EU authorizes fourth dose of COVID vaccine for people over 50

The U.S. Food and Drug Administration (FDA) on Tuesday authorized a fourth dose of Pfizer-BioNTech’s or Moderna’s anti-covid vaccines for people over 50, as authorities warn of a possible new wave of the pandemic.
The FDA said in a statement that it based its decision on emerging evidence that an additional booster dose, applied four months after the last one, improved protection against severe COVID and was not associated with new safety concerns.
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In addition, immunocompromised people who have already received four injections, with the last one at least four months ago, are now eligible for a fifth dose. Among these people are those who received organ transplants.
Pfizer’s vaccine will be available to immunocompromised people over the age of 12, while the Moderna vaccine will be available to those 18 and older.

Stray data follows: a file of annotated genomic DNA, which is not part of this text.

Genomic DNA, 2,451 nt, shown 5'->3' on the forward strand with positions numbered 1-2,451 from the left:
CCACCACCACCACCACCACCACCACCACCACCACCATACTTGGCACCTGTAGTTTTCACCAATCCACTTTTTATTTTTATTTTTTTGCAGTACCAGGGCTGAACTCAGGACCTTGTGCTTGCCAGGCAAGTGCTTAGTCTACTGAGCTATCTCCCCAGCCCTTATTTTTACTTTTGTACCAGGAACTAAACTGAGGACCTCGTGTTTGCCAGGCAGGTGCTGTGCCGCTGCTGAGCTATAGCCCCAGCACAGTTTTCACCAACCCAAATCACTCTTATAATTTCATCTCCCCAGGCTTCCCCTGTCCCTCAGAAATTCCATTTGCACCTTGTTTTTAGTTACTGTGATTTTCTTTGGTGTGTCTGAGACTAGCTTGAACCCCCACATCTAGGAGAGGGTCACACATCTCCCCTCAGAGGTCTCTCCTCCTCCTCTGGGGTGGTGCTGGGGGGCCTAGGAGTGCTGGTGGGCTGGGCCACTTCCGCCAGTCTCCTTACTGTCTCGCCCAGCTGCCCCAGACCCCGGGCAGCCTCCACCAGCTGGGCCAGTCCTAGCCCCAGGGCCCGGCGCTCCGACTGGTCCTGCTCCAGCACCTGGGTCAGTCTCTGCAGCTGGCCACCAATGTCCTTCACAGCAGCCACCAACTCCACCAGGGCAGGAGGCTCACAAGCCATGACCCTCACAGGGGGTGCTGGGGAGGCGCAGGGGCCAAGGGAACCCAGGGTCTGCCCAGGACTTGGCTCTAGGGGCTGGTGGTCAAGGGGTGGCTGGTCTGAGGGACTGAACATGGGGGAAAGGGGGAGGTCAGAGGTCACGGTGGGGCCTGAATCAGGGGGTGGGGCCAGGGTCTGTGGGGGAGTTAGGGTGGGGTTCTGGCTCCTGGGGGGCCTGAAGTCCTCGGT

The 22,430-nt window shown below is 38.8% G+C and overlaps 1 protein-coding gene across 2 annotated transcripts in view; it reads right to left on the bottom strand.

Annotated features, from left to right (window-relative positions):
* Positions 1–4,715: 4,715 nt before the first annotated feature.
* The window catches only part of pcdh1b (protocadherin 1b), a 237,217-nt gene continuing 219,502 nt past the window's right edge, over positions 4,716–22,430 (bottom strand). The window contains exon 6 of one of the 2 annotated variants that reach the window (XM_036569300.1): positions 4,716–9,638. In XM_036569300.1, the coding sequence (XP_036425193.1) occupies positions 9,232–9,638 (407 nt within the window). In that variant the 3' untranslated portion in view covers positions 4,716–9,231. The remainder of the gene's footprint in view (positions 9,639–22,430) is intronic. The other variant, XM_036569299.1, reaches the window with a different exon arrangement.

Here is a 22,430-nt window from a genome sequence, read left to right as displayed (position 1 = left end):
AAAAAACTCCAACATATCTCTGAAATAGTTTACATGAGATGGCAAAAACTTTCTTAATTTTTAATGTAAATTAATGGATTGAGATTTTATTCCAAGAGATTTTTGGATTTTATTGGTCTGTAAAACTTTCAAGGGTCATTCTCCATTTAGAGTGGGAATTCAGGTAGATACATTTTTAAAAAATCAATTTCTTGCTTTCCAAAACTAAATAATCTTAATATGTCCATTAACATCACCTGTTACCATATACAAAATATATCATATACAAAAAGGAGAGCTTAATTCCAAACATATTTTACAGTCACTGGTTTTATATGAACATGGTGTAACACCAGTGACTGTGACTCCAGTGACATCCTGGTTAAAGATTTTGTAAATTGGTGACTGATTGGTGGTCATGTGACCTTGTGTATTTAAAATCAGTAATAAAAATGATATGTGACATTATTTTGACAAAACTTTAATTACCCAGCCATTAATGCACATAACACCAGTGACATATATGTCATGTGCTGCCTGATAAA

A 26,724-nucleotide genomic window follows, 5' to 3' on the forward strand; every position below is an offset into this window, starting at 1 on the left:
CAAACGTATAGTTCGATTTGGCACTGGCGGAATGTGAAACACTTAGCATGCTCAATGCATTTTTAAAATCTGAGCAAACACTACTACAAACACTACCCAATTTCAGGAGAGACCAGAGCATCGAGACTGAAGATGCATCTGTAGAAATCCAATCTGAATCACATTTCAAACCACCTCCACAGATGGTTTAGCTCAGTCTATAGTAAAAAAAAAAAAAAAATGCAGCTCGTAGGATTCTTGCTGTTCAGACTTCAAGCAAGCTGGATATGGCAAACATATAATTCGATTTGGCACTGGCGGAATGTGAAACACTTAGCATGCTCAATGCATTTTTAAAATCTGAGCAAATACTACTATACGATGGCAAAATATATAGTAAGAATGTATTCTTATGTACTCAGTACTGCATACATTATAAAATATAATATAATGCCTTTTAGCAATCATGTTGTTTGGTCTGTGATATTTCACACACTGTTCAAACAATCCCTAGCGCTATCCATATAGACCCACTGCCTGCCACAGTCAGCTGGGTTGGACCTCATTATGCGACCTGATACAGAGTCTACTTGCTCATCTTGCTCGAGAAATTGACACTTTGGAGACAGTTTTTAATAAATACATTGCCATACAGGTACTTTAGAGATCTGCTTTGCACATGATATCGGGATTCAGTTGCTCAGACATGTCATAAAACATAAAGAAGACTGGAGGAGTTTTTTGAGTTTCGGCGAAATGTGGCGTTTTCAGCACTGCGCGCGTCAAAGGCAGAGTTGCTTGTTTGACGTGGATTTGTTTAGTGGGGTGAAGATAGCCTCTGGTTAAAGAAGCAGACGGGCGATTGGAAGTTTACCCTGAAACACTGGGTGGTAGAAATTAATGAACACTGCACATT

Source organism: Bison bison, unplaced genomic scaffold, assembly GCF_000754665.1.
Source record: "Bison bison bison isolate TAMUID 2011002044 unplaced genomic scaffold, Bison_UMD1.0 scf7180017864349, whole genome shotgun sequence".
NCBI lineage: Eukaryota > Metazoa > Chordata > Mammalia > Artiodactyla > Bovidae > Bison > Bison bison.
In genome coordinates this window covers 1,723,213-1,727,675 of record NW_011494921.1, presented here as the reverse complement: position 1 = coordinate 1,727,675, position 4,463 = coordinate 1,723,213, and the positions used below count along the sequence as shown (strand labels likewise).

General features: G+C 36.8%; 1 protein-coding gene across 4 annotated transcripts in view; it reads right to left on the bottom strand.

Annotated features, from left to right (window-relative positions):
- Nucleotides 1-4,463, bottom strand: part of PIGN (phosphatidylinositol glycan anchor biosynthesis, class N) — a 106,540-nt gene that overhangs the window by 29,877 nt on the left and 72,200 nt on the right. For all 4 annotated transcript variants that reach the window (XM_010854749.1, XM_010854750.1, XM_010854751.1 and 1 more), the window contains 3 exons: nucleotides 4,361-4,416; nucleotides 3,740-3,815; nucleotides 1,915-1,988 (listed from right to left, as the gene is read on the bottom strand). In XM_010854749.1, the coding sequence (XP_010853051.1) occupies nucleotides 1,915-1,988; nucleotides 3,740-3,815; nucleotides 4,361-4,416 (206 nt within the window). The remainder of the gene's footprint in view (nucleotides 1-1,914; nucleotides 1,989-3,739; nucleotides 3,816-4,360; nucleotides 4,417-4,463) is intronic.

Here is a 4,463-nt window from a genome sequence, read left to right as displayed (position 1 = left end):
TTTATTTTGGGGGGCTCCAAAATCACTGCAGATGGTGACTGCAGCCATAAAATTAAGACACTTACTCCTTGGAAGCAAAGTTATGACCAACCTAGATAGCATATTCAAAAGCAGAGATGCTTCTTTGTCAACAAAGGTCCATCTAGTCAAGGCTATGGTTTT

“Current evidence suggests some decreased protection over time against severe COVID-19 outcomes in older, immunocompromised people,” said FDA senior scientist Peter Marks in explaining the decision.

The FDA said data from Israel, where the effects of a fourth dose given four months after the third on 700,000 people were studied, found an additional injection to be safe.
He also cited data from a study of 154 healthcare workers whose antibody levels, including against the delta and omicron variants, rose two weeks after receiving the fourth dose.
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A study published by Israeli researchers in the New England Journal of Medicine this month indicated that three doses of messenger RNA vaccines of the current generation had peaked in terms of the immune response generated.
In other words, while three doses increase immunity levels, the fourth dose restores antibody levels to where they were shortly after the third.
Experts noted that the benefits for younger, healthier people are still unclear, and say new vaccines will likely need to be developed as the virus continues to mutate seasonally.
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Original source in Spanish

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